Allium ursinum L. in Germany – surprisingly low genetic variability (Herden, T., Neuffer, B. and Friesen, N. (2012), Allium ursinum L. in Germany – surprisingly low genetic variability. Feddes Repert., 123: 81–95. doi: 10.1002/fedr.201200019 ) is an interesting article about biogeography of Allium ursinum ,stating:
“Sequences of the nuclear internal transcribed spacer ITS, and the external transcribed spacer ETS, as well as the plastidic trn L-rpl 32 and the trn L-trn F spacer regions were compared. No variation was detected within the species. Even sequences of populations from Belfast, Ireland did not differ from populations of Germany”
What does it mean?Basically that Allium ursinum plants from the following old illustrations are probably genetically almost identical as the plants being sold on Ljubljana grocery market today!Have a look!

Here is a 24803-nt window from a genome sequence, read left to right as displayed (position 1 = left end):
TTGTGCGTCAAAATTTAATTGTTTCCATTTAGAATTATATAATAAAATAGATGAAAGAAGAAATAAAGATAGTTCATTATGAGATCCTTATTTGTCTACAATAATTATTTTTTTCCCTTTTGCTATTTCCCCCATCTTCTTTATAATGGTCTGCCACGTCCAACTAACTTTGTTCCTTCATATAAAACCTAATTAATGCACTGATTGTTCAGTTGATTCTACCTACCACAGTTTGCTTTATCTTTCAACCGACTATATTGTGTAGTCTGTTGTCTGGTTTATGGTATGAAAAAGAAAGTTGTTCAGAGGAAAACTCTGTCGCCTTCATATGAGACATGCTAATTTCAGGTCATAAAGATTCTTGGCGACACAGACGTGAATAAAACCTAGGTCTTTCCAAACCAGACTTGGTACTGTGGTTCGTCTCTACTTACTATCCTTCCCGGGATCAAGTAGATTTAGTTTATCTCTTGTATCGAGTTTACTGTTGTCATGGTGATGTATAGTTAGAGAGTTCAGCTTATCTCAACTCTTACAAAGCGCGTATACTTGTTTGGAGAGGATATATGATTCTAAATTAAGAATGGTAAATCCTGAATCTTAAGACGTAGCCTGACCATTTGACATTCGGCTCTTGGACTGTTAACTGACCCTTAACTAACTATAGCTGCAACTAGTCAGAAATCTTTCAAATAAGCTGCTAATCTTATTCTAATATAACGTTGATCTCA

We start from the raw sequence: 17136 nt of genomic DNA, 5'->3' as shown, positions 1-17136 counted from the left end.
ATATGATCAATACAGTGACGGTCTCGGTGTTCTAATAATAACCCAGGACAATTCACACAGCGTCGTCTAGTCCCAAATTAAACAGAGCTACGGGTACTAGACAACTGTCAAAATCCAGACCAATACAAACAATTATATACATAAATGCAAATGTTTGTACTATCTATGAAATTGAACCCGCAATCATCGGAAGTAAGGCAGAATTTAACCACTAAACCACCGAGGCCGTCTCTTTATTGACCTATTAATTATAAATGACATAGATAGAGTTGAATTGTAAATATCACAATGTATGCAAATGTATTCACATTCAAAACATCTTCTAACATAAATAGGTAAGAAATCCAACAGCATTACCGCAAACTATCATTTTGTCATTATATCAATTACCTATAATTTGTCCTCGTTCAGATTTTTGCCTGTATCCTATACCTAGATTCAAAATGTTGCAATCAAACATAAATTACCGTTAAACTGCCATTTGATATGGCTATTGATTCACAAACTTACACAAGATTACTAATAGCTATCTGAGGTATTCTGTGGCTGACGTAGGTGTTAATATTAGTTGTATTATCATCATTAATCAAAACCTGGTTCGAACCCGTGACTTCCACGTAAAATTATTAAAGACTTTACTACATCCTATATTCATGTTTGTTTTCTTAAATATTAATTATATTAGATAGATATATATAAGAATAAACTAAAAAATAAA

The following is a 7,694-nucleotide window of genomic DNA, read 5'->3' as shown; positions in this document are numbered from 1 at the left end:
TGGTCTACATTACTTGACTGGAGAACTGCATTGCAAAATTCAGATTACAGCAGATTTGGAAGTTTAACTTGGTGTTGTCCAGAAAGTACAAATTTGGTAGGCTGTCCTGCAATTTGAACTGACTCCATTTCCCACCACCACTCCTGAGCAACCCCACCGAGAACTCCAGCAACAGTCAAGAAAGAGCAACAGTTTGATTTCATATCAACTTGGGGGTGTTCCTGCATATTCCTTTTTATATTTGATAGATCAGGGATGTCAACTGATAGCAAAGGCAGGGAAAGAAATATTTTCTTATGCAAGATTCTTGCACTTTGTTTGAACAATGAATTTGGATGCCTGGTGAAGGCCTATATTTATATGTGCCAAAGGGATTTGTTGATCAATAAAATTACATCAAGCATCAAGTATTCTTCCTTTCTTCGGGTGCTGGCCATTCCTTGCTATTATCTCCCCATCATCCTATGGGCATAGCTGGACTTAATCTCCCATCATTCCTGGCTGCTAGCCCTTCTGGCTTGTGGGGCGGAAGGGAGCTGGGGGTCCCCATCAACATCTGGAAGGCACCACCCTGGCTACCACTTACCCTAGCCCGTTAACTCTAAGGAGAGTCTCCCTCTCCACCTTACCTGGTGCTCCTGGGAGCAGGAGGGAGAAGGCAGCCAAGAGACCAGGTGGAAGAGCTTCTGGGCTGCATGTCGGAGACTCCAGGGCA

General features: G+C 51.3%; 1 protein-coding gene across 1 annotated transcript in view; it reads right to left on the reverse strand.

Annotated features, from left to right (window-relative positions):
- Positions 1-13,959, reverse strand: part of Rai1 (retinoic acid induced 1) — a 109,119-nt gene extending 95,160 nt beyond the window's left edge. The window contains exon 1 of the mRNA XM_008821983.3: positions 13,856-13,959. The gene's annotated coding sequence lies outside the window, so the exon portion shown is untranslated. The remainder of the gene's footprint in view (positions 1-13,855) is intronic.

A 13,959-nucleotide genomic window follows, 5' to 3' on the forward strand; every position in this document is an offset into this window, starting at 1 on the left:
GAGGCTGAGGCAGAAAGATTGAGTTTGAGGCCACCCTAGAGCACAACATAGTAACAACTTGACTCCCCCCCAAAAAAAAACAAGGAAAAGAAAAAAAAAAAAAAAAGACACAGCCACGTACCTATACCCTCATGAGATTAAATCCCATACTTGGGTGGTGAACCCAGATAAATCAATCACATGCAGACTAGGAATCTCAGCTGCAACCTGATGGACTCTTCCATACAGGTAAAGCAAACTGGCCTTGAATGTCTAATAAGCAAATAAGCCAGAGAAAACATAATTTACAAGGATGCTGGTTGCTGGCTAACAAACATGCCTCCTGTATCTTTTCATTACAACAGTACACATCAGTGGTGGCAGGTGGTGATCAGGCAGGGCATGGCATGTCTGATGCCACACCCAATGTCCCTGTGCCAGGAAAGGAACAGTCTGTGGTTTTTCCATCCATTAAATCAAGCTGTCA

An illustration from British Entomology by John Curtis. Coleoptera: Adimonia 4-maculata Phyllobrotica quadrimaculata (Orange-and-black Galeruca).The plant is Allium ursinum (Ramsons) 1840, from:http://commons.wikimedia.org/wiki/File:Britishentomologyvolume2Plate366.jpg
Janus Kops,Flora Batava of Afbeelding en Beschrijving van Nederlandsche Gewassen, XI. Deel. (1853),from:http://commons.wikimedia.org/wiki/File:Allium_ursinum_%E2%80%94_Flora_Batava_%E2%80%94_Volume_v11.jpg
Bären-Lauch, Allium ursinum, 1796, from:http://commons.wikimedia.org/wiki/File:Allium_ursinum_Sturm36.jpg
Original book source: Prof. Dr. Otto Wilhelm Thomé Flora von Deutschland, Österreich und der Schweiz 1885, Gera, Germany